Yellow sticker could save drivers' lives - WAFF-TV: News, Weather and Sports for Huntsville, AL

Yellow sticker could save drivers' lives

The pamphlet covers medical history and medication information. The pamphlet covers medical history and medication information.
A sticker placed on the rear window alerts first responders of the program. A sticker placed on the rear window alerts first responders of the program.

A small yellow sticker could help save the lives of Tennessee drivers.

The Department of Transportation announced Wednesday the launch of the Tennessee Yellow DOT program.

The initiative involves a yellow sticker to be placed on a car's rear window, along with a pamphlet of medical history kept in the glove box.

During a crash or medical emergency, the sticker will alert first responders to the medical information.

State officials said that background can be invaluable in the "golden hour" - the time period immediately after an injury or crisis.

"We have people that have unknown medical conditions, that we really don't know how to treat them. We might treat them in an adverse way that would adversely affect their health," said Col. Tracy Trott with the Tennessee Highway Patrol.

The program is aimed at drivers over the age of 55. There are 1.5 million such drivers in Tennessee.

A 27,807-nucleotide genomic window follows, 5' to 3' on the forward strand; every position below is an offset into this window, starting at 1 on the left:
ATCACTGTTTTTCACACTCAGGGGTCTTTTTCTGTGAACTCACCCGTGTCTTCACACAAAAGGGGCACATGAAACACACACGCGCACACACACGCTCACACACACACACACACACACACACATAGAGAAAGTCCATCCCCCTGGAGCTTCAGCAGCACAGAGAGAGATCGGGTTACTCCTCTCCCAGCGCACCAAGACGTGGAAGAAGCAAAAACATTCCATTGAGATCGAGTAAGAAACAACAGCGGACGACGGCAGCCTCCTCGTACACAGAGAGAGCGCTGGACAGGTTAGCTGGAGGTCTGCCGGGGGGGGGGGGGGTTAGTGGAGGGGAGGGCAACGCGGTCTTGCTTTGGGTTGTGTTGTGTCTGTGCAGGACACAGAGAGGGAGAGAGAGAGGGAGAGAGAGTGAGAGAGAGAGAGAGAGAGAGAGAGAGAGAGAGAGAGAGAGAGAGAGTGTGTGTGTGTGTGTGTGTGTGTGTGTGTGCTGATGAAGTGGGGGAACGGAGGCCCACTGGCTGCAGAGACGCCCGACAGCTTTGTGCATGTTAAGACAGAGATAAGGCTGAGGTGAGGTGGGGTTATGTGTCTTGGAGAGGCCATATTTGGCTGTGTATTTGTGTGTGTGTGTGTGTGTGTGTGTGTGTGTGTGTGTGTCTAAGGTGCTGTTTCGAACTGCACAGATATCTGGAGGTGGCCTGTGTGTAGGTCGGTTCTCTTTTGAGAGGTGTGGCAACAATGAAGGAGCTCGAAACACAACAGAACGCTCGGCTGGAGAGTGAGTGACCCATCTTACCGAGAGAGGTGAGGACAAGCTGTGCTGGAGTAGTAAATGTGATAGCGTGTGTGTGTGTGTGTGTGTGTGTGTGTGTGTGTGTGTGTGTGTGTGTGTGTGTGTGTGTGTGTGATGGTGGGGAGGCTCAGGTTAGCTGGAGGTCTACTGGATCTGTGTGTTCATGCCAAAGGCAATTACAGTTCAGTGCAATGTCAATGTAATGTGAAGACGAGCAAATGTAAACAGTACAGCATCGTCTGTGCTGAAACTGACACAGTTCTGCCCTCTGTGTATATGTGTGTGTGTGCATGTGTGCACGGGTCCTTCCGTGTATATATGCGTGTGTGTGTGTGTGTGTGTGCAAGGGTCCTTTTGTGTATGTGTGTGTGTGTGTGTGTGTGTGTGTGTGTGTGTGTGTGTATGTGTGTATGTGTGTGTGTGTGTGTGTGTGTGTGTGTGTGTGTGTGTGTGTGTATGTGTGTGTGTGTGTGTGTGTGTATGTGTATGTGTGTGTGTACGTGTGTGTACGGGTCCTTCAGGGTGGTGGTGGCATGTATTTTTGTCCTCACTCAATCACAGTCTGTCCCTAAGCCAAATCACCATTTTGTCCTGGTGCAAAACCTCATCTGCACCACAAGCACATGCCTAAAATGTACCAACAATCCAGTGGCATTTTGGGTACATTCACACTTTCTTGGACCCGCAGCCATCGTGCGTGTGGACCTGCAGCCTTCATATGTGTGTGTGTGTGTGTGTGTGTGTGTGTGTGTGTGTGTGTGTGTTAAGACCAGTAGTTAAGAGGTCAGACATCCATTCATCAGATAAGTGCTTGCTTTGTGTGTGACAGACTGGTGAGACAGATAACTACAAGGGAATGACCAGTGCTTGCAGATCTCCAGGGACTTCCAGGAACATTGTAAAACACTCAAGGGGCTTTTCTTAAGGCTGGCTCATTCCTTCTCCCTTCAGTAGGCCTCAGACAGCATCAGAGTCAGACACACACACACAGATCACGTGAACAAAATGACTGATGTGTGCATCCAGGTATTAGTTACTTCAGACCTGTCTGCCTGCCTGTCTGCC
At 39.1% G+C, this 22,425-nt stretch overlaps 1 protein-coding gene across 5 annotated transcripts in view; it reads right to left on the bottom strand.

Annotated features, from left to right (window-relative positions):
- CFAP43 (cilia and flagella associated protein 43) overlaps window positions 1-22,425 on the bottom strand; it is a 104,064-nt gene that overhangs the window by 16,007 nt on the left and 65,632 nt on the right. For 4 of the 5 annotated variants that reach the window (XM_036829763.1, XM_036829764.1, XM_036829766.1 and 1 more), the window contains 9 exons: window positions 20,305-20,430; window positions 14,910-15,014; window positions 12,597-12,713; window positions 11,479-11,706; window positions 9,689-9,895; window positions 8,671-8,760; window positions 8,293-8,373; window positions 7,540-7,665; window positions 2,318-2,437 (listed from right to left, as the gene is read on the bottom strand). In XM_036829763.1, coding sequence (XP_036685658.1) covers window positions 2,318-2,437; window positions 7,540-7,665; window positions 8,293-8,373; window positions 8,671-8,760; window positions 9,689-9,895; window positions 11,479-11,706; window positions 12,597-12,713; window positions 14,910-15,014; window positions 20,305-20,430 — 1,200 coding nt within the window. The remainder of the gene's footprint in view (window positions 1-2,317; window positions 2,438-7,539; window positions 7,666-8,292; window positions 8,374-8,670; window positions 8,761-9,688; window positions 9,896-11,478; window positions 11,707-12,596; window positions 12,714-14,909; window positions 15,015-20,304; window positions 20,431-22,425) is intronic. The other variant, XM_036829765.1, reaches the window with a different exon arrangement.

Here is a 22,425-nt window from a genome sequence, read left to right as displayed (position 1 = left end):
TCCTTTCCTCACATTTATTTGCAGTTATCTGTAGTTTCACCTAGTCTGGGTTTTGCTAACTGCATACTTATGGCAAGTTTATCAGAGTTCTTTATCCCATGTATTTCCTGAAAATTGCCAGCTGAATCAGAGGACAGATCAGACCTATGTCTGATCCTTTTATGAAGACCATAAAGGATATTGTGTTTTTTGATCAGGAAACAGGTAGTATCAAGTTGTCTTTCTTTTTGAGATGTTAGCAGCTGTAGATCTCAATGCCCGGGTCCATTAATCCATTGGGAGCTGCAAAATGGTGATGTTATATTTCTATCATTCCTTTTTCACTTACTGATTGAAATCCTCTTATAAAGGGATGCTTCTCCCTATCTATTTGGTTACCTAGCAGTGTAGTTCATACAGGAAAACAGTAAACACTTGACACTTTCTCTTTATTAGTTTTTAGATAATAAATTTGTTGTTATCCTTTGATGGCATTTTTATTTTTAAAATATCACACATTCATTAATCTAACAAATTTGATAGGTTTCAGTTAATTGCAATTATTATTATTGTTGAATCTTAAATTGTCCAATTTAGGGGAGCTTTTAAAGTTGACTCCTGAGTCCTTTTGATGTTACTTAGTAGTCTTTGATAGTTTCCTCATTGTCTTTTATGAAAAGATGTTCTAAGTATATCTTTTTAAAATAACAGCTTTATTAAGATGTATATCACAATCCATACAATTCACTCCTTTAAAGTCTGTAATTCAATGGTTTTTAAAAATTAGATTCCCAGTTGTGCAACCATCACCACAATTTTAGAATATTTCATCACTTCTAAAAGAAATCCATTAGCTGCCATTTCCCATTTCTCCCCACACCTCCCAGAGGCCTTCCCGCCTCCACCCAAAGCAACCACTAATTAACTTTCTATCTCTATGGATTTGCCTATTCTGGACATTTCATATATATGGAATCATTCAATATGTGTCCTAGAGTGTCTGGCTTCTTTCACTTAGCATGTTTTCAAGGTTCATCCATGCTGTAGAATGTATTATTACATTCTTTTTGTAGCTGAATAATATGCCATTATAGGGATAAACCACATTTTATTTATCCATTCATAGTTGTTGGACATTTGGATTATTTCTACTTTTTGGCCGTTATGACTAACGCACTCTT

But younger drivers with medical problems are also encouraged to sign up.

"With the Yellow DOT Program, we're given a heads up that first of all the person has a medical condition, second of all we're going to know what that medical condition is and how to properly treat them or direct their treatment," Trott said.

The pamphlet asks the driver to include a recent photo for identification, along with emergency contacts, allergies, current medications and any medical conditions.

Several older drivers were filling out the forms during an event at the Donelson Station branch of the FiftyForward organization, which works to enrich the lives of people over 50.

"I wished it would have happened a lot sooner. I have been involved in an accident and all that, and didn't have any information. But it's great," said driver Ave Zachocki.

Officials stressed the only copy of the medical information is kept in the car's glove box. The state does not hold onto the data.

Drivers can join the program, and get a picture taken if needed, at places like police departments and hospitals. A list of enrollment sites is available at

Tennessee is one of only a few states with a Yellow DOT program, and emergency workers are being encouraged to check for the yellow stickers.

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